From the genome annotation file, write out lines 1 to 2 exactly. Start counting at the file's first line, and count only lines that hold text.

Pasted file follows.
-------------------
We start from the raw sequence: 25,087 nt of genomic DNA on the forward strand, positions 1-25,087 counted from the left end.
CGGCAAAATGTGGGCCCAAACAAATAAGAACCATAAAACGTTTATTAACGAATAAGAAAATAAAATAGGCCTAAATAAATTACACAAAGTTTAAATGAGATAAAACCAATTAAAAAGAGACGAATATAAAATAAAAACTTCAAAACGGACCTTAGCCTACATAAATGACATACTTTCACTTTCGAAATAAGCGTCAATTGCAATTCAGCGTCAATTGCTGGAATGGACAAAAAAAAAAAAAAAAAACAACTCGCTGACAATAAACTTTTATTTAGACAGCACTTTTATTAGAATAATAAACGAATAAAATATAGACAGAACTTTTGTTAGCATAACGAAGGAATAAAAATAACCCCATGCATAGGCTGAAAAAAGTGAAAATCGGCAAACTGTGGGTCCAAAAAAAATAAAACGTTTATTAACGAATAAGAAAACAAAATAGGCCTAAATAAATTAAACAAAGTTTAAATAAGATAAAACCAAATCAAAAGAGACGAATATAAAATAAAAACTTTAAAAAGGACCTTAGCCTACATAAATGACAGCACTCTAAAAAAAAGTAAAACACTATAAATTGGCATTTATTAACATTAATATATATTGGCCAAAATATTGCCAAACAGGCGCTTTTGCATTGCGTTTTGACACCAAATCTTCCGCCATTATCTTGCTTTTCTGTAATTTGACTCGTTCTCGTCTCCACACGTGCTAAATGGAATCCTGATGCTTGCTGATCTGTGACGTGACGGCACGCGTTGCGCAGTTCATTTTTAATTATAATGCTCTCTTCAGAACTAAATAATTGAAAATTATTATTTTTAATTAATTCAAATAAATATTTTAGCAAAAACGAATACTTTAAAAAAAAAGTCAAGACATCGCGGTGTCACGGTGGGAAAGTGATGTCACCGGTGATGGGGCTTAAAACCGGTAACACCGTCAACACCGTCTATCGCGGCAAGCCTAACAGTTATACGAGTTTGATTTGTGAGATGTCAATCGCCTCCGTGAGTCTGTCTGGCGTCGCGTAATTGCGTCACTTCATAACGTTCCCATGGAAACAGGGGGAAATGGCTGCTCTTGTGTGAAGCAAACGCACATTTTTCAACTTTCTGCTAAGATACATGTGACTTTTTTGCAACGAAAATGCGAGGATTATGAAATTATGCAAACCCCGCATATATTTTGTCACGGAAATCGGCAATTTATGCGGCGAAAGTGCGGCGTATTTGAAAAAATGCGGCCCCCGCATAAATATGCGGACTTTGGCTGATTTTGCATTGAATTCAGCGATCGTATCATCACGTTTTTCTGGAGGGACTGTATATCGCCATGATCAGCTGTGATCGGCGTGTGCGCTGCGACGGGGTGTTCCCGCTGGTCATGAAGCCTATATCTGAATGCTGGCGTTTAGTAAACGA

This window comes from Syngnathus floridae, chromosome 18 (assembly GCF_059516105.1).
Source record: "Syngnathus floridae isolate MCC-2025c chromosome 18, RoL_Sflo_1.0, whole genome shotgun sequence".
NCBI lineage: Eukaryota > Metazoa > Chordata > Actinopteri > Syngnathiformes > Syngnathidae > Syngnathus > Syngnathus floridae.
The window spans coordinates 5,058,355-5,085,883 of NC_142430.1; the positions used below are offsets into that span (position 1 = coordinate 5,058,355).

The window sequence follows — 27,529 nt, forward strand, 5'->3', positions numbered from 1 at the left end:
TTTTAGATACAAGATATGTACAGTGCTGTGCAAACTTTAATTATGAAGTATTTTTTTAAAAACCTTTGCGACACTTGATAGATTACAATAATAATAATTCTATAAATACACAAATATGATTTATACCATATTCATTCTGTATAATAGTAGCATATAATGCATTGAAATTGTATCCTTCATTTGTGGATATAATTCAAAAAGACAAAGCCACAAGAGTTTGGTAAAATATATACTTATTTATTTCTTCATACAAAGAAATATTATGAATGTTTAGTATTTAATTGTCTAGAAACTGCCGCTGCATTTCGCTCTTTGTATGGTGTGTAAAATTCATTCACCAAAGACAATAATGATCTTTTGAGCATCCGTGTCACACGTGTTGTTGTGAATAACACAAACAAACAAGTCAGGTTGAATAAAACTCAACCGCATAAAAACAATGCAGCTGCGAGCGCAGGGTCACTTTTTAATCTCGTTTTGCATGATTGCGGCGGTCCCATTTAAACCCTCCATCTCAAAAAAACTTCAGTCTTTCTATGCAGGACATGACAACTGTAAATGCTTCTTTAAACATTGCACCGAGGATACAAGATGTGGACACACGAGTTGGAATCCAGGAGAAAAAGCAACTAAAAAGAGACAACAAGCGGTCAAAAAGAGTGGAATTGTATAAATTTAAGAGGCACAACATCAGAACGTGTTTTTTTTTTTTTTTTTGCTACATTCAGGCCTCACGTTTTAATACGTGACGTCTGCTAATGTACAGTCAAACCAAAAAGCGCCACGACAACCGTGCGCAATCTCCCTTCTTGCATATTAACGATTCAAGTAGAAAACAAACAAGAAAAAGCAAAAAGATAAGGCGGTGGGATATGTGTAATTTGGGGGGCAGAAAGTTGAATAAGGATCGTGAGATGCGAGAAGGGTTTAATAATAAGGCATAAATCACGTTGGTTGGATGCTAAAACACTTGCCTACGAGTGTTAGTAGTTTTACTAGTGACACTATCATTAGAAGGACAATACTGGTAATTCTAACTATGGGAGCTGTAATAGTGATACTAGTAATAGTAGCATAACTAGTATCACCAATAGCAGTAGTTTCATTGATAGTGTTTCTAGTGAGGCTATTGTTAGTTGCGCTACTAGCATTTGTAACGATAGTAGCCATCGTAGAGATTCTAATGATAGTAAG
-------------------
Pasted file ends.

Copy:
We start from the raw sequence: 25,087 nt of genomic DNA on the forward strand, positions 1-25,087 counted from the left end.
CGGCAAAATGTGGGCCCAAACAAATAAGAACCATAAAACGTTTATTAACGAATAAGAAAATAAAATAGGCCTAAATAAATTACACAAAGTTTAAATGAGATAAAACCAATTAAAAAGAGACGAATATAAAATAAAAACTTCAAAACGGACCTTAGCCTACATAAATGACATACTTTCACTTTCGAAATAAGCGTCAATTGCAATTCAGCGTCAATTGCTGGAATGGACAAAAAAAAAAAAAAAAAACAACTCGCTGACAATAAACTTTTATTTAGACAGCACTTTTATTAGAATAATAAACGAATAAAATATAGACAGAACTTTTGTTAGCATAACGAAGGAATAAAAATAACCCCATGCATAGGCTGAAAAAAGTGAAAATCGGCAAACTGTGGGTCCAAAAAAAATAAAACGTTTATTAACGAATAAGAAAACAAAATAGGCCTAAATAAATTAAACAAAGTTTAAATAAGATAAAACCAAATCAAAAGAGACGAATATAAAATAAAAACTTTAAAAAGGACCTTAGCCTACATAAATGACAGCACTCTAAAAAAAAGTAAAACACTATAAATTGGCATTTATTAACATTAATATATATTGGCCAAAATATTGCCAAACAGGCGCTTTTGCATTGCGTTTTGACACCAAATCTTCCGCCATTATCTTGCTTTTCTGTAATTTGACTCGTTCTCGTCTCCACACGTGCTAAATGGAATCCTGATGCTTGCTGATCTGTGACGTGACGGCACGCGTTGCGCAGTTCATTTTTAATTATAATGCTCTCTTCAGAACTAAATAATTGAAAATTATTATTTTTAATTAATTCAAATAAATATTTTAGCAAAAACGAATACTTTAAAAAAAAAGTCAAGACATCGCGGTGTCACGGTGGGAAAGTGATGTCACCGGTGATGGGGCTTAAAACCGGTAACACCGTCAACACCGTCTATCGCGGCAAGCCTAACAGTTATACGAGTTTGATTTGTGAGATGTCAATCGCCTCCGTGAGTCTGTCTGGCGTCGCGTAATTGCGTCACTTCATAACGTTCCCATGGAAACAGGGGGAAATGGCTGCTCTTGTGTGAAGCAAACGCACATTTTTCAACTTTCTGCTAAGATACATGTGACTTTTTTGCAACGAAAATGCGAGGATTATGAAATTATGCAAACCCCGCATATATTTTGTCACGGAAATCGGCAATTTATGCGGCGAAAGTGCGGCGTATTTGAAAAAATGCGGCCCCCGCATAAATATGCGGACTTTGGCTGATTTTGCATTGAATTCAGCGATCGTATCATCACGTTTTTCTGGAGGGACTGTATATCGCCATGATCAGCTGTGATCGGCGTGTGCGCTGCGACGGGGTGTTCCCGCTGGTCATGAAGCCTATATCTGAATGCTGGCGTTTAGTAAACGA